Even if the lease does not provide for the lessee to pay the RE tax, with increased expense (i.e. higher RE tax) the landlord will raise the rent as soon as the lease contract allows.


Nope. As far as the portion of tax falling on the (unimproved value) of land is concerned, it's been understood since Ricardo (and even hinted at in Smith!) that the actual incidence of the tax falls completely on the landlord. This is because land is in fixed supply.

...
written by Sam Bell, September 10, 2012 9:38
liberal wrote:

Sam Bell wrote,
Then we decided to hike Rhode Island's unusually high property taxes even higher, hitting small businesses in Providence especially hard.

That's questionable. If a small business rents it's premises, then the fraction of the property tax landing on the land rather than the improvements is completely born by the owner of the land, not the renter.

Actually, in Rhode Island, we levy property taxes on business inventory and machines, so small businesses do get directly hit by the high property taxes. It's also the case that high property taxes get largely or at the very least partially passed on to renters. And property taxes in Rhode Island are assessed on assessed value, not the unimproved value of the land.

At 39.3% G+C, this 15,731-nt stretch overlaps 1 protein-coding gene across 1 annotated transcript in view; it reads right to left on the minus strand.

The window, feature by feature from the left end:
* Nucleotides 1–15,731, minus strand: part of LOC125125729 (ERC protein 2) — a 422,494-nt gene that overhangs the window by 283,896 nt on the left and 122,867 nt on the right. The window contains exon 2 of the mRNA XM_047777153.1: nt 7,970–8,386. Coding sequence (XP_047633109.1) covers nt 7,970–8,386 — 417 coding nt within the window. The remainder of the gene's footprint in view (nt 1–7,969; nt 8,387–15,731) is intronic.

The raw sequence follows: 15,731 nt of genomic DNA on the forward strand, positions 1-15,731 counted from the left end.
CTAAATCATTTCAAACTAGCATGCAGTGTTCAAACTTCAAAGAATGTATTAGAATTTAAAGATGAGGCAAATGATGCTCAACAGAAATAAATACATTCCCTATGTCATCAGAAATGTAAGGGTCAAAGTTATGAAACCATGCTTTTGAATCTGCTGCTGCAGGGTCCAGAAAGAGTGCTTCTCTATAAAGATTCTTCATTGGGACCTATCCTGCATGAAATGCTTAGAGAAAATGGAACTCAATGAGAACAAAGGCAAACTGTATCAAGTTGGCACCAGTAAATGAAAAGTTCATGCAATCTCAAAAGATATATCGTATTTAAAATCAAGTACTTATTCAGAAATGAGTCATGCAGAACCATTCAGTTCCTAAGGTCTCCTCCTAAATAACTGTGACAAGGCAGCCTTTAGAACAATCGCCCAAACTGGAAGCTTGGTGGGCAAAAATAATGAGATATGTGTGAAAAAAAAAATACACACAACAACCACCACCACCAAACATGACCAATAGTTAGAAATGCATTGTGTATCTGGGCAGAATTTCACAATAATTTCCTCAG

...
written by liberal, September 10, 2012 10:42
Sam Bell wrote,
And property taxes in Rhode Island are assessed on assessed value, not the unimproved value of the land.


Yes, which is why I referred to the fraction of the value residing in the land. Which is considerable in many cases. Certainly in the case of residential RE, and I would presume also in the case of commercial. "Location, location, location."
Mel, Joe is on your side
written by Calgacus, September 11, 2012 12:05
Mel in Oregon:
social security isn't given to seniors, they earned it paying into it for 40 or 50 years.

The people on SS earned their moral right to collect SS by their work, by building a productive economy. Not by paying a tax which from the first was understood as nothing but a political protection for SS, which had nothing to do with "paying for SS". The tax is just a fee to join the future SS retiree club. For the past 30 years, the fee has been ridiculously, destructively high. Raising the tax, "to pay for SS" (NOT) in current and medium-term future economic conditions will severely damage the real economy & is a very bad idea. A much better idea is to just make the bonds "in" the trust fund pay one zillion percent & say, double everyone's payout.

the working people aren't supporting seniors, you make it sound like joe that people on social security are a bunch of freeloaders. Of course "the working people" are supporting "the seniors." The seniors are retired & not working any more! Just as a generation ago, "the working people" were freeloading children, and supported by their parents, today's "the seniors". Each generation takes care of and is then taken care of by the next. That's the only way it could possibly work, and the way it has worked for many millennia. No problem for Mr & Mrs Caveman & their Cavekids to understand and do, unless there is some real world megacatastrophe.